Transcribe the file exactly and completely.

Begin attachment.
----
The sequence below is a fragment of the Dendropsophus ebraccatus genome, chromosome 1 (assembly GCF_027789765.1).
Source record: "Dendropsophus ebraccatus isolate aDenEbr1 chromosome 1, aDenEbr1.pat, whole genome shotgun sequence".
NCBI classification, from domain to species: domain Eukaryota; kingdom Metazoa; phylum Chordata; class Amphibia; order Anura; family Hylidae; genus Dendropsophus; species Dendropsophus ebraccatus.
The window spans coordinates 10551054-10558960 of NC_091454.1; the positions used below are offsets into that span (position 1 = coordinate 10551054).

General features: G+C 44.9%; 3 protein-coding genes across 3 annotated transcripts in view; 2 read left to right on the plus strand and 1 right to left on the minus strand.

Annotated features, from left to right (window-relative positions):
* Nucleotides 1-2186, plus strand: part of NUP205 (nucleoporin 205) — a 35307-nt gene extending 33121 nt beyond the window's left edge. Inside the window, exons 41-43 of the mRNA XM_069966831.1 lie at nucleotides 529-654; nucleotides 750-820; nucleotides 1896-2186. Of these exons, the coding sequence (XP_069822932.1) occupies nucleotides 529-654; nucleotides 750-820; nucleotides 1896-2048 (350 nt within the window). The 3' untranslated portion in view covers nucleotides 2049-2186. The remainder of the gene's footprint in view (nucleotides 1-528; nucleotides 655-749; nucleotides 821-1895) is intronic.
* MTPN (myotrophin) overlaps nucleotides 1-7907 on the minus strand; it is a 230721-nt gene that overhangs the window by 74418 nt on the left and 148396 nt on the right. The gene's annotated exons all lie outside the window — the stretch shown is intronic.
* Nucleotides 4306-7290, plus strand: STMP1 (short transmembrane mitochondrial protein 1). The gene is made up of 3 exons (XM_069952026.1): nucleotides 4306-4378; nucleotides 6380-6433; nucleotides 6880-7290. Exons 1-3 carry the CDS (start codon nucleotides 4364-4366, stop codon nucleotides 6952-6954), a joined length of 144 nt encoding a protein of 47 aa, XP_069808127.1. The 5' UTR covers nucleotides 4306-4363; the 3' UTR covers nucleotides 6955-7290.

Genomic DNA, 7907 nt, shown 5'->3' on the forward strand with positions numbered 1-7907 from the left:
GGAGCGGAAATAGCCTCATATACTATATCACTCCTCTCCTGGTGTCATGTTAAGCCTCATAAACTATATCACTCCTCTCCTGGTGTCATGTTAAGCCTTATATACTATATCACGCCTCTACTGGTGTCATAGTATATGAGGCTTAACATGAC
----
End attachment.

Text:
The sequence below is a fragment of the Dendropsophus ebraccatus genome, chromosome 1 (assembly GCF_027789765.1).
Source record: "Dendropsophus ebraccatus isolate aDenEbr1 chromosome 1, aDenEbr1.pat, whole genome shotgun sequence".
NCBI classification, from domain to species: domain Eukaryota; kingdom Metazoa; phylum Chordata; class Amphibia; order Anura; family Hylidae; genus Dendropsophus; species Dendropsophus ebraccatus.
The window spans coordinates 10551054-10558960 of NC_091454.1; the positions used below are offsets into that span (position 1 = coordinate 10551054).

General features: G+C 44.9%; 3 protein-coding genes across 3 annotated transcripts in view; 2 read left to right on the plus strand and 1 right to left on the minus strand.

Annotated features, from left to right (window-relative positions):
* Nucleotides 1-2186, plus strand: part of NUP205 (nucleoporin 205) — a 35307-nt gene extending 33121 nt beyond the window's left edge. Inside the window, exons 41-43 of the mRNA XM_069966831.1 lie at nucleotides 529-654; nucleotides 750-820; nucleotides 1896-2186. Of these exons, the coding sequence (XP_069822932.1) occupies nucleotides 529-654; nucleotides 750-820; nucleotides 1896-2048 (350 nt within the window). The 3' untranslated portion in view covers nucleotides 2049-2186. The remainder of the gene's footprint in view (nucleotides 1-528; nucleotides 655-749; nucleotides 821-1895) is intronic.
* MTPN (myotrophin) overlaps nucleotides 1-7907 on the minus strand; it is a 230721-nt gene that overhangs the window by 74418 nt on the left and 148396 nt on the right. The gene's annotated exons all lie outside the window — the stretch shown is intronic.
* Nucleotides 4306-7290, plus strand: STMP1 (short transmembrane mitochondrial protein 1). The gene is made up of 3 exons (XM_069952026.1): nucleotides 4306-4378; nucleotides 6380-6433; nucleotides 6880-7290. Exons 1-3 carry the CDS (start codon nucleotides 4364-4366, stop codon nucleotides 6952-6954), a joined length of 144 nt encoding a protein of 47 aa, XP_069808127.1. The 5' UTR covers nucleotides 4306-4363; the 3' UTR covers nucleotides 6955-7290.

Genomic DNA, 7907 nt, shown 5'->3' on the forward strand with positions numbered 1-7907 from the left:
GGAGCGGAAATAGCCTCATATACTATATCACTCCTCTCCTGGTGTCATGTTAAGCCTCATAAACTATATCACTCCTCTCCTGGTGTCATGTTAAGCCTTATATACTATATCACGCCTCTACTGGTGTCATAGTATATGAGGCTTAACATGAC